The Wonder of Snow


My children love snow. Are fascinated by snow, as only California children could be. And every winter we read together the amazing story of Snowflake Bentley. 


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I love this book! I love how Bentley never lost his childlike sense of wonder. I love how patiently he pursued his passion. I love how his parents spent their savings on a special camera that allowed their child to photograph snowflakes. I love how Bentley persisted despite the derision of neighbors. I love that he thought of his photographs as his “gift to the world.”

When I taught elementary school in Los Angeles, I used to read Snowflake Bentley aloud to my students. I remember that the first time I read-aloud this book I was struck by the fact that the snowflake designs we see everywhere on textiles and illustrations and wrapping paper all can be traced back to a boy with a microscope on a Vermont farm – that we know about the six-sided symmetrical beauty of snowflakes, these masterpieces of natural design, from Snowflake Bentley



Make sure when you read this book you also get yourself a copy of Bentley’s original photographs (available cheaply from Dover) to admire his gift to the world for yourself. They are so, so lovely.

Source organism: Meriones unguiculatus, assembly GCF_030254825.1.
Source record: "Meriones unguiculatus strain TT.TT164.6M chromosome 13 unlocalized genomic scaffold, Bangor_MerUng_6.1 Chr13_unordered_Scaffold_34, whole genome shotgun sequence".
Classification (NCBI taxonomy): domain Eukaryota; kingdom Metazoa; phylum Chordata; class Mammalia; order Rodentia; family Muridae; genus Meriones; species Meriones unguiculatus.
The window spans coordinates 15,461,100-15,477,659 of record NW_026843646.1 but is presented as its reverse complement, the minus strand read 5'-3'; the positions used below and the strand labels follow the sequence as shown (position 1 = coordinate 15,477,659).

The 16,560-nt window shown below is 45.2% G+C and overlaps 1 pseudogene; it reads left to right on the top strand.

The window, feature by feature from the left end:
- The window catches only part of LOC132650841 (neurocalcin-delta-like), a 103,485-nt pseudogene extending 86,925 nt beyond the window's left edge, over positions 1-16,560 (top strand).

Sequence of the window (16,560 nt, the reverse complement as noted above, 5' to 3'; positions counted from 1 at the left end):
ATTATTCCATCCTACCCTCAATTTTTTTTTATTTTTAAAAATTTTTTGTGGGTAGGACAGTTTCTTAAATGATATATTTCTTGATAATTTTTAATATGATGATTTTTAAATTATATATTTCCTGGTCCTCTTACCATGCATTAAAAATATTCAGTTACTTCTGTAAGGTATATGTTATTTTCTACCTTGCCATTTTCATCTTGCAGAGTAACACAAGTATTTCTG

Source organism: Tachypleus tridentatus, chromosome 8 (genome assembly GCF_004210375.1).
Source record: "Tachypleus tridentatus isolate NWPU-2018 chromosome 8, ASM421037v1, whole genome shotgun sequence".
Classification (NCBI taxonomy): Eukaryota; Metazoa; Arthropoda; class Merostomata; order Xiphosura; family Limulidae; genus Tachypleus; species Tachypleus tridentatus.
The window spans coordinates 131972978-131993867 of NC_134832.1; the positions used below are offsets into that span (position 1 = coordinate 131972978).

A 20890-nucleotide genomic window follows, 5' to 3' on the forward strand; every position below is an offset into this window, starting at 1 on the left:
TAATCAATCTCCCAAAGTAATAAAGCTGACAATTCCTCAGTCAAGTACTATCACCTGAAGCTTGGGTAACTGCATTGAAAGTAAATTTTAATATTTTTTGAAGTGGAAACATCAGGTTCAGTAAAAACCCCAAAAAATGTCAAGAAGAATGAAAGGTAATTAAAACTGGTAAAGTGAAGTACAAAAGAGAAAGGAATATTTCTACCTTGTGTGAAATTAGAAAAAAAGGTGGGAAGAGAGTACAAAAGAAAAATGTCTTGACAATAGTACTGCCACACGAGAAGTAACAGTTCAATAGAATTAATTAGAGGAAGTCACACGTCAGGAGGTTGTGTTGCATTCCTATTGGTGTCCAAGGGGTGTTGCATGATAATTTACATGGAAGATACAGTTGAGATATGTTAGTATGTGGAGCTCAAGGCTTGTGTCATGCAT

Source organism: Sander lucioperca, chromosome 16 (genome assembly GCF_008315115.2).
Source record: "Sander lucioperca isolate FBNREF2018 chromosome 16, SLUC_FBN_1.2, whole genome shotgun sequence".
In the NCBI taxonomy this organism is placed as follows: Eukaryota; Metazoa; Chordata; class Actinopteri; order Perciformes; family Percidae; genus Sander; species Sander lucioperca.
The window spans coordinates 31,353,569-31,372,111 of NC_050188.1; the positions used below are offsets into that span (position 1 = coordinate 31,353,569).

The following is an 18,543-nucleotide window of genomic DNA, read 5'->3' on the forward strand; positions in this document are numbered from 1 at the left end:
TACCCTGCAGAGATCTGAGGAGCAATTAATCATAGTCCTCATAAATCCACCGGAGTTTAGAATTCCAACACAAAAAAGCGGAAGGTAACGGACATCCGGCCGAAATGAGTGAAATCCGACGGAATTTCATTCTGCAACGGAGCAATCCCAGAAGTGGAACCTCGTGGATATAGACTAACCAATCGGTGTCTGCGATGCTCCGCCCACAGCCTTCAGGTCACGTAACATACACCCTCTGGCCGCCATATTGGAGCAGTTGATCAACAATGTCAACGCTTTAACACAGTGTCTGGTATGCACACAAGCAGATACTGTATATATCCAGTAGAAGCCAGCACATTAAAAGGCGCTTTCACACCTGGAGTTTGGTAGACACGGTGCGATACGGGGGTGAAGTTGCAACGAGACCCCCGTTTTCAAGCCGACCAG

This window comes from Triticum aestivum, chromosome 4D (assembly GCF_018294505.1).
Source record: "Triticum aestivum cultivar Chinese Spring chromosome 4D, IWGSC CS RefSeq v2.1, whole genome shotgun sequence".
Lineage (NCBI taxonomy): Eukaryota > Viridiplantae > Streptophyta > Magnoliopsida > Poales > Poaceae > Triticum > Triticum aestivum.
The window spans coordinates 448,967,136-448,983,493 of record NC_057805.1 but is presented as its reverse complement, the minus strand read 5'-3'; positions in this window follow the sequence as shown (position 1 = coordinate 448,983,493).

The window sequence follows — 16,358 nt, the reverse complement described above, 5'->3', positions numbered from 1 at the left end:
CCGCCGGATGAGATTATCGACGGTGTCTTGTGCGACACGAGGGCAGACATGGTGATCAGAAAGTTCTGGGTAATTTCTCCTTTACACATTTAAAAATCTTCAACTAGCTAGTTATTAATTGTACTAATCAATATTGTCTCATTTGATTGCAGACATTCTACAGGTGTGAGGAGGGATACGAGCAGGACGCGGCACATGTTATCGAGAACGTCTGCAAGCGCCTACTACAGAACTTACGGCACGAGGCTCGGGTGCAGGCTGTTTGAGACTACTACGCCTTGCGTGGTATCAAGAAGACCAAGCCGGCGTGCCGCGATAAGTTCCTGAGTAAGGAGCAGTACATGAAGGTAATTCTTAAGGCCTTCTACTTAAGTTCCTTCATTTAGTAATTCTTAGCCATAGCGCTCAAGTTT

As my kids and I have been reading about snow and Snowflake Bentley and lots of winter nature poetry this month, I have been thinking about how so much of the wonder and beauty of nature is intertwined with its fleetingness. And our inability to control it.

Taking advantage of unexpected snowfall while visiting cousins to build a snow man. In the dark.

You cannot will it to snow or make the snowfall stay. You cannot force the songbird to sing his song again. That delicious combination of warm sun and cold wind on your face – you cannot call it back. You cannot make the horizontal light from the setting sun dipping beneath the clouds illuminate the leaves on the trees just so. You can only be there to pay attention when it happens. So much amazing art and writing is an effort to capture these transient moments of beauty and share them with others. But the art is not the moment. It is only the memory of the moment. And a reminder to watch for those moments.

If I learn one lesson well from nature I want it to be this one: Be present. Be open to wonder. And when beauty and wonder show up in your life, pay attention and enjoy it.


My Favorite (mostly non-fiction) Picture Books about Snow





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